Description Branches of myrtle leaves and ornamental scrolls adorn the sides of this vase and its mate (48.590), which are covered with a pale turquoise ground color. The presence of myrtle leaves could allude to an ingredient of the potpourri that was meant to fill the vases. The scenes painted on the center of each vase are attributed to Charles-Nicolas Dodin and are adapted from Chinese sources—possibly Cantonese enamels, Chinese porcelain, or paintings on silk. The juxtaposition of the exuberant and quintessentially French shape of the vases (called rocaille: an 18th-century style characterized by shell-like, rock-like, and scroll motifs) with the Chinese-inspired decoration calls attention to the translation that has taken place between different media and cultures. These vases were likely part of a set (called a garniture) purchased by Madame de Pompadour in 1762 and match a Sèvres clock in the Musée du Louvre.
Cleaned in preparation for exhibition.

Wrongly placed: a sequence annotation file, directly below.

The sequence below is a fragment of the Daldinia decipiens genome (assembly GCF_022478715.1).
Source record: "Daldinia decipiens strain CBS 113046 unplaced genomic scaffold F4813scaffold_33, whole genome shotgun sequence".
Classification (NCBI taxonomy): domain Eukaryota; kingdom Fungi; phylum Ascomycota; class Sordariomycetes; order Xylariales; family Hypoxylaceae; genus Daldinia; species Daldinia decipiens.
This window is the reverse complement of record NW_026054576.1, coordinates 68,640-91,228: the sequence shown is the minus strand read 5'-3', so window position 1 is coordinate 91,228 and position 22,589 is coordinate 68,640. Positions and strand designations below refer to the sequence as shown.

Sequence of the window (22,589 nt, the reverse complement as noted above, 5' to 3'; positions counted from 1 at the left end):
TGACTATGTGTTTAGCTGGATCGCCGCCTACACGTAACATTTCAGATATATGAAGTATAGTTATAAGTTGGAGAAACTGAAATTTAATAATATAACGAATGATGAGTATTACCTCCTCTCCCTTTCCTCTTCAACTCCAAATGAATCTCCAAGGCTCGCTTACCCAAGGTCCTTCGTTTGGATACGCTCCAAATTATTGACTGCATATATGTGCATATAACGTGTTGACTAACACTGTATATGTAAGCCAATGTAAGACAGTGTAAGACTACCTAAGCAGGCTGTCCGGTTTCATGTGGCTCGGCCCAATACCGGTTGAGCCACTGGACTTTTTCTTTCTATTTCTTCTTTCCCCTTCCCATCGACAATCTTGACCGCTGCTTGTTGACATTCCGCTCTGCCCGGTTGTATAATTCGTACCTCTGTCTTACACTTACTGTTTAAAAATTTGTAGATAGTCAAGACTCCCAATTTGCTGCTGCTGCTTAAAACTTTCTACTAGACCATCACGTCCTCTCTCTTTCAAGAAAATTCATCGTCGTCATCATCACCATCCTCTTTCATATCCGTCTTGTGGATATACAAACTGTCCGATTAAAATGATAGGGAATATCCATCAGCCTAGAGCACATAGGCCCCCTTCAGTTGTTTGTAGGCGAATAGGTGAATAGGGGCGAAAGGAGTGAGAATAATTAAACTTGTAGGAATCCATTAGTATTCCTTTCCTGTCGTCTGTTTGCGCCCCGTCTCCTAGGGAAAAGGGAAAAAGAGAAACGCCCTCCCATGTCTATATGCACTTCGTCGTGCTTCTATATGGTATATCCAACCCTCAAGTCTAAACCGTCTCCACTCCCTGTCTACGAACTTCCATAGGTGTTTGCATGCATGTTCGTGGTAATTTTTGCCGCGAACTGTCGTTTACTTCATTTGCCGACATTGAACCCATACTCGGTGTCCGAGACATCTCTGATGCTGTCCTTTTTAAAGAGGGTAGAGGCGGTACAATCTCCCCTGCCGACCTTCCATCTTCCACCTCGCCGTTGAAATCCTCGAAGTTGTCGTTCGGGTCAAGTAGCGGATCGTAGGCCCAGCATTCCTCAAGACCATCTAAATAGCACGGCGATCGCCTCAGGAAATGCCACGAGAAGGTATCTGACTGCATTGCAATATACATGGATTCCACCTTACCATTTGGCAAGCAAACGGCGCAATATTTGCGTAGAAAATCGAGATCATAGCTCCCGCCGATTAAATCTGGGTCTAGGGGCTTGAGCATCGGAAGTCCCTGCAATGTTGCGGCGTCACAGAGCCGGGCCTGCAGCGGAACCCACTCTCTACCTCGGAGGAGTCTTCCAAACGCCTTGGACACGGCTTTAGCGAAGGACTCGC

Examined in preparation for exhibition.
- Age of Elegance: The Rococo and its Effects. Baltimore Museum of Art, Baltimore. 1959.
- Vincennes and Sèvres Porcelain in the Walters Art Gallery. The Frick Collection, New York; Washington Antiques Show, Washington. 1980.
- Un défi au gout: 50 ans de création à la manufacture royal de Sevres (1740-1793). Musée du Louvre, Paris. 1997.
- Madame de Pompadour, Patron and Printmaker. The Walters Art Museum, Baltimore. 2016.
Provenance Marquise de Pompadour; Etienne-Francois de Choiseul-Stainville, duc de Choiseul (1719-1785) [date and mode of acquisition unknown]; Sale, Paris, February 18, 1793, no. 338 [as recorded by Ennès 1997, pg.77]; Collection of E. Chappey, Paris [date and mode of acquisition unknown]; Collection of E. Chappey Sale, Paris, May 1907, no. 1106; E. M. Hodgkins Collection, Paris, no. 3 [date and mode of acquisition unknown]; A. Seligmann, Rey and Co., New York; Henry Walters, Baltimore, 1928, by purchase; Walters Art Museum, 1931, by bequest.
Credit Acquired by Henry Walters, 1928
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